This project addresses the sustainable design challenge of bacterial contamination of water through a product system that makes collecting data, sharing data, and retrieving data simple, fun, and potentially profitable. This product system grew from the author’s volunteer experience monitoring bacterial contamination of water. Water connects people, prosperity, and planet, all three major aspects of sustainability. There are variety of methods to monitor water/ecosystem quality and methods that test water chemistry, the author chose bacteria because of his familiarity with the method, the ease by which the method can be applied by the general public, and his access to sampling supplies through his volunteer work. The product idea was the author’s, and it grew through a systems mapping approach, helping to identify connections and delays in the system, and led to a product idea that won a development team in the Minneapolis College of Art and Design’s Global Design Challenge course. The WaterSlide team—Craig Johnson, Jessica Papa, and the author—applied the Lean Startup Method to discover a business model largely based on customer feedback through interviews. The initial product idea was hardware that could remotely monitor bacteria levels in a body of water. Results form this first phase of interviews, study of the Blank and Dorf text, and lessons learned from the Business Model Canvas led the WaterSlide team to pivot away from a hardware unit and toward a software and data product system to address the design challenge, largely due to invention risk. After pivoting, the team focused on a mobile application (app) to reduce or eliminate delays in the data reporting process. Through interviews and the Business Model Canvas, the team found that selling data to governmental/regulatory agencies was a possible source of revenue. After completing a total of 57 potential customer interviews, the team shifted into prototype creation, making a wireframe mockup of the product, a slide presentation, and a promotional video. The prototype started with a list of functions that the app should perform, from which flowed the initial mockup sketches. The team further refined these sketches and determined that the data reported should include site and plated sample photographs with metadata documenting site conditions and sample results. The team determined that WaterSlide would own the data and house a centralized database with free, public access to current information and with large blocks of data suitable for scientific or regulatory analysis available at a cost. Initially the costs of operating the WaterSlide model would be provided by outside sources: grants, investors, etc., until the database is large enough to generate income from data customers. Discovering a business model for a multi-sided market was challenging for the WaterSlide team. In particular it was difficult to gain interviews with large-scale data customers. Practically, it was also challenging to lead a group across several time zones while working and going to school full-time. The team sought grant funding to further develop the idea. While the team did not win that grant, the author recommends implementing the model to create a sustainable business. A sustainable human world is one in which humans and their economic systems have been reintegrated into the laws and workings of the planet on which they live. This project was an attempt to create a digital and eventual physical product system tied to water quality. Water underlies all three of those pillars of sustainability and is essential to life on earth. By creating a platform to observe and share water quality information, the WaterSlide system connects people to planet with generating profit as a goal.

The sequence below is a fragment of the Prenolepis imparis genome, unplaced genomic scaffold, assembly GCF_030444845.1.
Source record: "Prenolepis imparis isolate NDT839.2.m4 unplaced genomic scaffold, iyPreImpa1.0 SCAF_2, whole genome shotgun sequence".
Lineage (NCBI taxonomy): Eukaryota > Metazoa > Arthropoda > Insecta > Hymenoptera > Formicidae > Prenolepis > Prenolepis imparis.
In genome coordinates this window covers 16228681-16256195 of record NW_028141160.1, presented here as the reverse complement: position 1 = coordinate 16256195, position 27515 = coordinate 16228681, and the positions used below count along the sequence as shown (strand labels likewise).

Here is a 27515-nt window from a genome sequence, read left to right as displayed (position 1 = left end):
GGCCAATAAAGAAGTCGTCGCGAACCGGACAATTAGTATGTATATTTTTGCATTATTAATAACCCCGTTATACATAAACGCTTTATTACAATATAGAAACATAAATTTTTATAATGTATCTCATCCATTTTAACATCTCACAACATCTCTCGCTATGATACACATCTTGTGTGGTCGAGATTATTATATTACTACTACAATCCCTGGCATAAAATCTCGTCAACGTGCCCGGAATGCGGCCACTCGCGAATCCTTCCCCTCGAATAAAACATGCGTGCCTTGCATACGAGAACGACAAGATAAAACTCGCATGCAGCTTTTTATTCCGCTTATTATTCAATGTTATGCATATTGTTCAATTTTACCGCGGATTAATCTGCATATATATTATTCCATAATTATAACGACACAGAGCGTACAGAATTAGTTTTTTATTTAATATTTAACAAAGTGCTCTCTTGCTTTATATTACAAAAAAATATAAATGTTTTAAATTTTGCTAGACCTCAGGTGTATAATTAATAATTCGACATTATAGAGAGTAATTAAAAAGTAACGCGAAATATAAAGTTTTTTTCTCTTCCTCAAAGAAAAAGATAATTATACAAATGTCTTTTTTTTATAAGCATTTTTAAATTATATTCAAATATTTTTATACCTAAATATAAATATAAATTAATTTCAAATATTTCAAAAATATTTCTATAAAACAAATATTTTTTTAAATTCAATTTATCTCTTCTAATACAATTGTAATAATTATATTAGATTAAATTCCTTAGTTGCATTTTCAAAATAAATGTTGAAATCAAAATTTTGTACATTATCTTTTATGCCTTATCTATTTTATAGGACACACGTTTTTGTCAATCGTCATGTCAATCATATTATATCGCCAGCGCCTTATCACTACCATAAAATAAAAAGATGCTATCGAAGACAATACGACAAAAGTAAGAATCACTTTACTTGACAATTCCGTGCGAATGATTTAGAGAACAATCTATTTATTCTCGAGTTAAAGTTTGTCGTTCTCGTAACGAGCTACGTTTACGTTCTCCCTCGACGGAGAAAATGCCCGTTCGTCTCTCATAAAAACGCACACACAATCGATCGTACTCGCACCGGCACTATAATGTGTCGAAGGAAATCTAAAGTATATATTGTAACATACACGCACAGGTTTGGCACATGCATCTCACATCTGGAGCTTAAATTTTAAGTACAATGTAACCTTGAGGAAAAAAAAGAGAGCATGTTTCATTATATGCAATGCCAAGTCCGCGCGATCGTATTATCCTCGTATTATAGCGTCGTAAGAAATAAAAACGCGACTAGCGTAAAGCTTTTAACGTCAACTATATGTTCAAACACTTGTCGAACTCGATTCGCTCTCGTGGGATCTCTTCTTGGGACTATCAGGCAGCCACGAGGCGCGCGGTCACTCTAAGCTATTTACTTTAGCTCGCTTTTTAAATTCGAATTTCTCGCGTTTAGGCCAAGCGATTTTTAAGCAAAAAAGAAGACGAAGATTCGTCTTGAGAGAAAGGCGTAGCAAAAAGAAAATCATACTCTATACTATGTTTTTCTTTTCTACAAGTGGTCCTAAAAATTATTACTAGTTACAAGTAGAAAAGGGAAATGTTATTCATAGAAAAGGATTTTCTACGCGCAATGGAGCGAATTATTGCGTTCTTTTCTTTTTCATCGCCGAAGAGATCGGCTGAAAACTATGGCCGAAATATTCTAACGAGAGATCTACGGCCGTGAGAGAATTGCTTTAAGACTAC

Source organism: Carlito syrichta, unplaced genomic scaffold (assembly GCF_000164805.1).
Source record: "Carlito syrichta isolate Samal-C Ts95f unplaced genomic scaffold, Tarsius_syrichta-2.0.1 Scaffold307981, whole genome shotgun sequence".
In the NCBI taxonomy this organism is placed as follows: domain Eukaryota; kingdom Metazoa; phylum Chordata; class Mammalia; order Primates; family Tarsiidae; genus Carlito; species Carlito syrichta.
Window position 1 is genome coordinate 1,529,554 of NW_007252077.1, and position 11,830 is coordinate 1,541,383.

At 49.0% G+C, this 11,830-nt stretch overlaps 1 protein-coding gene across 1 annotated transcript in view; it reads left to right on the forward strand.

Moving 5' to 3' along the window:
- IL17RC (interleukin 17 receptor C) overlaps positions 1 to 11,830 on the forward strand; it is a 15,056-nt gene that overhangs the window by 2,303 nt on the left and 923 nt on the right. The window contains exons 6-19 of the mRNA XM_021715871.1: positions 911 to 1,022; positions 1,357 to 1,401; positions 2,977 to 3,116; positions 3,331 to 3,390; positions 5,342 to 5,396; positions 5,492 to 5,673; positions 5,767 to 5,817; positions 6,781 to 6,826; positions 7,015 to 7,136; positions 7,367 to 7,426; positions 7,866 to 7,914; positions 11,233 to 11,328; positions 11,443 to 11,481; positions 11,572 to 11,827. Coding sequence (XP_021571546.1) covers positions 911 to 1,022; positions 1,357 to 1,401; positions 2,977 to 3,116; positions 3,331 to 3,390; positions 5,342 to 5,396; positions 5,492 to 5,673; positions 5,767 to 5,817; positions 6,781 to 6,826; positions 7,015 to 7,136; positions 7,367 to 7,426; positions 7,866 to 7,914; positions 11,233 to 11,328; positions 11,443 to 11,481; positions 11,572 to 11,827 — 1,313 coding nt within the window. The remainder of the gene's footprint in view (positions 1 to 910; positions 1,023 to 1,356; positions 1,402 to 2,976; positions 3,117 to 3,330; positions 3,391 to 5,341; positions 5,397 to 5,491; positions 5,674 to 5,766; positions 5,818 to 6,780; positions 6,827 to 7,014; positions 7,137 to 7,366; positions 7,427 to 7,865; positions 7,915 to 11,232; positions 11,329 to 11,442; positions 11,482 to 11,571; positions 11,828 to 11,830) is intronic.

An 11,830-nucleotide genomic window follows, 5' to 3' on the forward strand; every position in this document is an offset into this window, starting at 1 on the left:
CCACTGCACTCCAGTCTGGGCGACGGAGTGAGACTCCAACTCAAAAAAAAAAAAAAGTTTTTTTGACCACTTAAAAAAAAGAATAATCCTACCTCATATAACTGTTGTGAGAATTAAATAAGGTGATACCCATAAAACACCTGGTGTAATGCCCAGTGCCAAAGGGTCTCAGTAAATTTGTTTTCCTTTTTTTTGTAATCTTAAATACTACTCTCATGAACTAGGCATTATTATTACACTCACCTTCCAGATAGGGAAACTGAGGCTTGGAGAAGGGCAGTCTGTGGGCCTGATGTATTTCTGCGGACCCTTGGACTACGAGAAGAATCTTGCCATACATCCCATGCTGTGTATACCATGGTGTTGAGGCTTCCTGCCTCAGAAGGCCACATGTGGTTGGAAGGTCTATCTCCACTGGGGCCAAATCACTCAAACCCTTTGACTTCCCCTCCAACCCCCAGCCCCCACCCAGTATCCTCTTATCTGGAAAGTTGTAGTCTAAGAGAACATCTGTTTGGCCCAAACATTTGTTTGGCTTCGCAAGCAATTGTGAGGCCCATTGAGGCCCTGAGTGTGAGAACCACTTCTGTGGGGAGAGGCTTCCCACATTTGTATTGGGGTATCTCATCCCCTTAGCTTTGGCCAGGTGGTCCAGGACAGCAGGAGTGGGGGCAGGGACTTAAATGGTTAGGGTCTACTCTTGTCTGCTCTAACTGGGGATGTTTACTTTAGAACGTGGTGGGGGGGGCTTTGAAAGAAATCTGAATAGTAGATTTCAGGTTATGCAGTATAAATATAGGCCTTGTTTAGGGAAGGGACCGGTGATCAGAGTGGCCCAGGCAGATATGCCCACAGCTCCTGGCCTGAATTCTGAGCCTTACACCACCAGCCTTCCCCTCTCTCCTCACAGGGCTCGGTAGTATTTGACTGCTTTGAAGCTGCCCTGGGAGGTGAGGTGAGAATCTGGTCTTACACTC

Man, Wai-Jing